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The Osceola County School District Uses the 'Helping Kids Mini Grant' to Aid Students and Families Displaced from Hurricane Ian

No matter how different our stories may be, every Floridian remembers the 28th day of September in 2022. That's when Hurricane Ian made landfall in Southwest Florida, but the storm's impacts were felt across the entire state.

This is the story of Quirna Martinez and her three kids: Emiahyaz, 10; Jeamie, 8; and Kiry, 7.

Martinez spent the days leading up to the storm filling sandbags, buying supplies, and making sure her family of four was prepared. Having moved from Connecticut in 2017, she was used to riding out snowstorms, not hurricanes.

Her oldest son, Emiahyaz, summed up their experience in one word: "scary."

Martinez tucked her children into bed and continued to monitor the storm from her window with the help of local news stations. Before she knew it, water was pouring inside her apartment unit.

"Water started coming in inside the walls," said Martinez. " The toilet, the bathtub, everything was just backing up with water."

She made a call to request a rescue team but was told rescuers were grounded until the brunt of the storm passed. That's when her motherly instincts kicked in.

"I'm thinking about how I am going to get on the roof with my three kids and my dog," said Martinez. "Because that's the only upper level that we had."

Emiahyaz remembers his mom waking him up. "The water was pretty much taller than me."

During her hurricane preparations, Martinez had set aside three children's life jackets. She fastened each one on her children, grabbed her dog, and started swimming.

"We swam to the other side of our complex," said Martinez.

Once they got to the opposite side of the complex, the water levels dipped, allowing the family to wade through the water.

"What we had to do was go across the street to the different apartment complex because they were at a higher level than us," said Emiahyaz. "We stood there [at the top of the covered stairwell], we dried up, we changed clothes and we stood there for a long time."

"[We were] basically in shock, waiting for rescue [teams] to come," said Martinez.

Once the rain cleared out in the morning, rescue crews led Martinez and her family to safety. It's been four months and the family is still without a home.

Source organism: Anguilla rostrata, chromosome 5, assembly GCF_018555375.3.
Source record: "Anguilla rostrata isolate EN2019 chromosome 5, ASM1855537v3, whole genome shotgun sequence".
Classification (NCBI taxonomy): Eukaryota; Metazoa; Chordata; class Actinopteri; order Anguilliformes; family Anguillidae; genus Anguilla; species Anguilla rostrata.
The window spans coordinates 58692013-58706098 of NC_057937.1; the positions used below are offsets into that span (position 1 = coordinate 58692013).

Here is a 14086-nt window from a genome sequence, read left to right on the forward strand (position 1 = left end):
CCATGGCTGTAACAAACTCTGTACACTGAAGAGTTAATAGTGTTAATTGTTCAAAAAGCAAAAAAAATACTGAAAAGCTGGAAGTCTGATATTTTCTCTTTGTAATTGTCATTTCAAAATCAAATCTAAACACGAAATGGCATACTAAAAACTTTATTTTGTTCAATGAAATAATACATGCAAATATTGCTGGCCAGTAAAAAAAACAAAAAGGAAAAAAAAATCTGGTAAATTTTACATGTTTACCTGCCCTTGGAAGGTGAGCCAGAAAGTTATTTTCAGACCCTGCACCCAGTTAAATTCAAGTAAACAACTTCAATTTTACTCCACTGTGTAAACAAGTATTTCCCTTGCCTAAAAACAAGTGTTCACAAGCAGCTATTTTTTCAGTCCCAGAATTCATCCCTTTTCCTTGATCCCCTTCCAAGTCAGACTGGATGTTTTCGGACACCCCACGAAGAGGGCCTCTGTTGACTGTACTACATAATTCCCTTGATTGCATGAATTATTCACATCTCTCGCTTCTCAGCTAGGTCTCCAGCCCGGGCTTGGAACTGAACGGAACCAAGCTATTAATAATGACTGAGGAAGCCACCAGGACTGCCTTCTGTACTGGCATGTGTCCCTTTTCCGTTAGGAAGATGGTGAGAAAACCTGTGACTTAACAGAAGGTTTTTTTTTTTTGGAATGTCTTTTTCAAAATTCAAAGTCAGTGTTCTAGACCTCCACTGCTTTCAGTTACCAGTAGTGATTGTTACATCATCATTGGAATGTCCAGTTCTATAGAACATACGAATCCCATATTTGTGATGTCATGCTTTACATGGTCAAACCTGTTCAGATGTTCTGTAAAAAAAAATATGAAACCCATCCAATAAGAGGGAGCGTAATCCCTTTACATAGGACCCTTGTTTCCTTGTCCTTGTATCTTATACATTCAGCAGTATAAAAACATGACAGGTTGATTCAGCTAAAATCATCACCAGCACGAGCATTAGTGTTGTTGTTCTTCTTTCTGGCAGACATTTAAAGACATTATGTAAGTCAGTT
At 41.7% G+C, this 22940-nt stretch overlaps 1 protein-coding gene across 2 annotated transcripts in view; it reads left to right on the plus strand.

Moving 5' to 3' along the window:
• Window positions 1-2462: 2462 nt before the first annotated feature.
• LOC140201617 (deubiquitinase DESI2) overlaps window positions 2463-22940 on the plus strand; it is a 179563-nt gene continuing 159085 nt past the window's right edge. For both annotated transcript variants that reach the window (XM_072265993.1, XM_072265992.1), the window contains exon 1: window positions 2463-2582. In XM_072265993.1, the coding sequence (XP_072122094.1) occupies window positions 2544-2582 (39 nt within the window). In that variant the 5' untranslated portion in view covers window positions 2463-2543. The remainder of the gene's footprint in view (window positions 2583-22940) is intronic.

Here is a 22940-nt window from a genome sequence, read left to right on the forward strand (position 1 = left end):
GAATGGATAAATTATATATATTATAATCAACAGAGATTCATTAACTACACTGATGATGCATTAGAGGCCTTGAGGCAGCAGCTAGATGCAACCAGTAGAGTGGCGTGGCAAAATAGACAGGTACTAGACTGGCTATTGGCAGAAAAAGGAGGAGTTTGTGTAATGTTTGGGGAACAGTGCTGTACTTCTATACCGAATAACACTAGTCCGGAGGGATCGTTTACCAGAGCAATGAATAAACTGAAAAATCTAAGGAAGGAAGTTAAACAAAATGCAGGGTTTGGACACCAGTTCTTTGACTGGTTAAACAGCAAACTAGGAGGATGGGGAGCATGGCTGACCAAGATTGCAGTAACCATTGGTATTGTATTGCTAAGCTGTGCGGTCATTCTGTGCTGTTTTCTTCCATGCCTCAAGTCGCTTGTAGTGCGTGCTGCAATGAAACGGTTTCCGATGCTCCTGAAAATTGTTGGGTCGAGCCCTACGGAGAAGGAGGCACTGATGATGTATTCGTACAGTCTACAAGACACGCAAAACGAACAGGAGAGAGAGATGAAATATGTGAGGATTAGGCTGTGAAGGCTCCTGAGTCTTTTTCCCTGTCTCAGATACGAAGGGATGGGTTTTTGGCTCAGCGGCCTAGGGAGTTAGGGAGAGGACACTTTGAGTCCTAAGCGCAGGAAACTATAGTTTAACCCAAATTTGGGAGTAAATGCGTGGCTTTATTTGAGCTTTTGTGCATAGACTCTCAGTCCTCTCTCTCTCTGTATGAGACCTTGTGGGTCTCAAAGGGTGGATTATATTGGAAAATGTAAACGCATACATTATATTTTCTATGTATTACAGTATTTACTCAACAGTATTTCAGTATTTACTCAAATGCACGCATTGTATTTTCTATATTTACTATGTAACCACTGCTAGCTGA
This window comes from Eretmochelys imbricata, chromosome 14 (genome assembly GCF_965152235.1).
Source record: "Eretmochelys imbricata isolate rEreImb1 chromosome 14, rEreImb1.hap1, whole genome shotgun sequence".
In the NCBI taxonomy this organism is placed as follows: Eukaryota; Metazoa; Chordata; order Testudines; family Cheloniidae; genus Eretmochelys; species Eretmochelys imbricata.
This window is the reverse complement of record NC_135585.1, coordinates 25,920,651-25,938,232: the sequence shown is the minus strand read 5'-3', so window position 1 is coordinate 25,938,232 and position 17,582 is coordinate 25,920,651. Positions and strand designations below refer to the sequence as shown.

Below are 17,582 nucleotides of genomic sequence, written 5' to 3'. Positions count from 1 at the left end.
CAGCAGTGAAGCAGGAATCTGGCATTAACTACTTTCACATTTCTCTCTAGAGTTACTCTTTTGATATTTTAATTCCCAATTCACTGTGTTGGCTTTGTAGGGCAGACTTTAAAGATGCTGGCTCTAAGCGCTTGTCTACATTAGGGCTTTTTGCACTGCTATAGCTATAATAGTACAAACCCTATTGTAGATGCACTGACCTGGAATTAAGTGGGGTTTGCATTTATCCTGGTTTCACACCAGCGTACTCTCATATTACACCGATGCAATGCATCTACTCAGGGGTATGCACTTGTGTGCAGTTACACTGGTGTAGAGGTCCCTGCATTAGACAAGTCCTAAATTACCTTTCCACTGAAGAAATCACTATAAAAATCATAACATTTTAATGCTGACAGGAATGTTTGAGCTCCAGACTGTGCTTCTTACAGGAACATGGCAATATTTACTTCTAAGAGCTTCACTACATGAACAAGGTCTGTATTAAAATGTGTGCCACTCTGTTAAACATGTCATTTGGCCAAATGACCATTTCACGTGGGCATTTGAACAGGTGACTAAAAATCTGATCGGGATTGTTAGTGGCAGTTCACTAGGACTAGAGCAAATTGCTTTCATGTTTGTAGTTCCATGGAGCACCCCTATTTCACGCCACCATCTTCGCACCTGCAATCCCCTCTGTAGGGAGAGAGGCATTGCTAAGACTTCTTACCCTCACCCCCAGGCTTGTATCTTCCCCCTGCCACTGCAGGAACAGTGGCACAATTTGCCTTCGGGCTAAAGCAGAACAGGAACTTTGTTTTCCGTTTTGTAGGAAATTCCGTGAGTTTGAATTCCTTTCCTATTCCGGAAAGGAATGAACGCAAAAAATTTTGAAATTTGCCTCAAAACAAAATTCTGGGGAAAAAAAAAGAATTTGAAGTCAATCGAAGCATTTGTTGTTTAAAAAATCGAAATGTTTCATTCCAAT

"I'm glad that I'm alive with my kids," Martinez said through tearful eyes. "Yeah, I lost everything, but we're alive. Little by little we are getting where we want to get. I'm still waiting for an apartment because they still haven't fixed the place where we used to live. So, we're still staying at a hotel temporarily, but I haven't lost hope."

The love and compassion that has resonated throughout our community since Hurricane Ian has helped this family of four stay strong.

"A lot of people have been helping out," said Martinez. "The school system being a very, very good source of support in that area as well."

School provides Emiahyaz with a sense of normalcy.

"I just really focus on my grades and paying attention in class," said Emiahyaz. "It's a distraction for me, so I don't think about all the bad things that happened during Hurricane Ian."

In January, Superintendent of Osceola County Schools, Dr. Debra Pace, met with the family at Pleasant Hill Elementary School to give them another means of support.

"We know it is a continuous struggle because, unfortunately, you lost so much," said Dr. Pace. "I have here a gift card for all three of your children, and you can buy whatever it is that you need."

These $60 gift cards were distributed to all 118 students in Osceola County who were displaced from their homes following Hurricane Ian after our district obtained the Helping Kids Mini Grant from The School Superintendents Association and Sourcewell.

“I'm grateful," said Martinez. "Thank you so, so, so, so much from the bottom of my heart."

Martinez says she plans to use those gift cards for her kids.

"The three of them came home with good grades from the report cards," said Martinez. "With everything that they've been through, they still pulled off the grades. So, yeah, Mommy's got to praise them for that."

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